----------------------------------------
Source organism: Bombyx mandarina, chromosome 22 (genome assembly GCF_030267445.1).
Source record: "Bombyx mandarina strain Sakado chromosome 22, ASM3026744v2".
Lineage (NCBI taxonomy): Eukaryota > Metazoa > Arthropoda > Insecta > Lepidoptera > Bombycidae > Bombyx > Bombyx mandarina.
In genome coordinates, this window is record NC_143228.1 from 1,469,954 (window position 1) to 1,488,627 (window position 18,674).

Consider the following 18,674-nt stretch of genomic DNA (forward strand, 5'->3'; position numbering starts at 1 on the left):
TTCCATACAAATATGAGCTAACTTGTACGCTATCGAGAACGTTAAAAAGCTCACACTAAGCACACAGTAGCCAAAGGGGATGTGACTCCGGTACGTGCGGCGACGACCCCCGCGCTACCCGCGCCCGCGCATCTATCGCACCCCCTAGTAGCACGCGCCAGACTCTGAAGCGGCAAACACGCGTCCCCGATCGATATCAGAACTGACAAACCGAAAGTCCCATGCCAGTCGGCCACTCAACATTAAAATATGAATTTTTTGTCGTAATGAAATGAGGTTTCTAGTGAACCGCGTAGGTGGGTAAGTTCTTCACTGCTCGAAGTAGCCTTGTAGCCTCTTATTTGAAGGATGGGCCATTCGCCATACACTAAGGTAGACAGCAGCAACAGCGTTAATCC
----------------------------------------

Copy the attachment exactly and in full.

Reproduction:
Source organism: Bombyx mandarina, chromosome 22 (genome assembly GCF_030267445.1).
Source record: "Bombyx mandarina strain Sakado chromosome 22, ASM3026744v2".
Lineage (NCBI taxonomy): Eukaryota > Metazoa > Arthropoda > Insecta > Lepidoptera > Bombycidae > Bombyx > Bombyx mandarina.
In genome coordinates, this window is record NC_143228.1 from 1,469,954 (window position 1) to 1,488,627 (window position 18,674).

Consider the following 18,674-nt stretch of genomic DNA (forward strand, 5'->3'; position numbering starts at 1 on the left):
TTCCATACAAATATGAGCTAACTTGTACGCTATCGAGAACGTTAAAAAGCTCACACTAAGCACACAGTAGCCAAAGGGGATGTGACTCCGGTACGTGCGGCGACGACCCCCGCGCTACCCGCGCCCGCGCATCTATCGCACCCCCTAGTAGCACGCGCCAGACTCTGAAGCGGCAAACACGCGTCCCCGATCGATATCAGAACTGACAAACCGAAAGTCCCATGCCAGTCGGCCACTCAACATTAAAATATGAATTTTTTGTCGTAATGAAATGAGGTTTCTAGTGAACCGCGTAGGTGGGTAAGTTCTTCACTGCTCGAAGTAGCCTTGTAGCCTCTTATTTGAAGGATGGGCCATTCGCCATACACTAAGGTAGACAGCAGCAACAGCGTTAATCC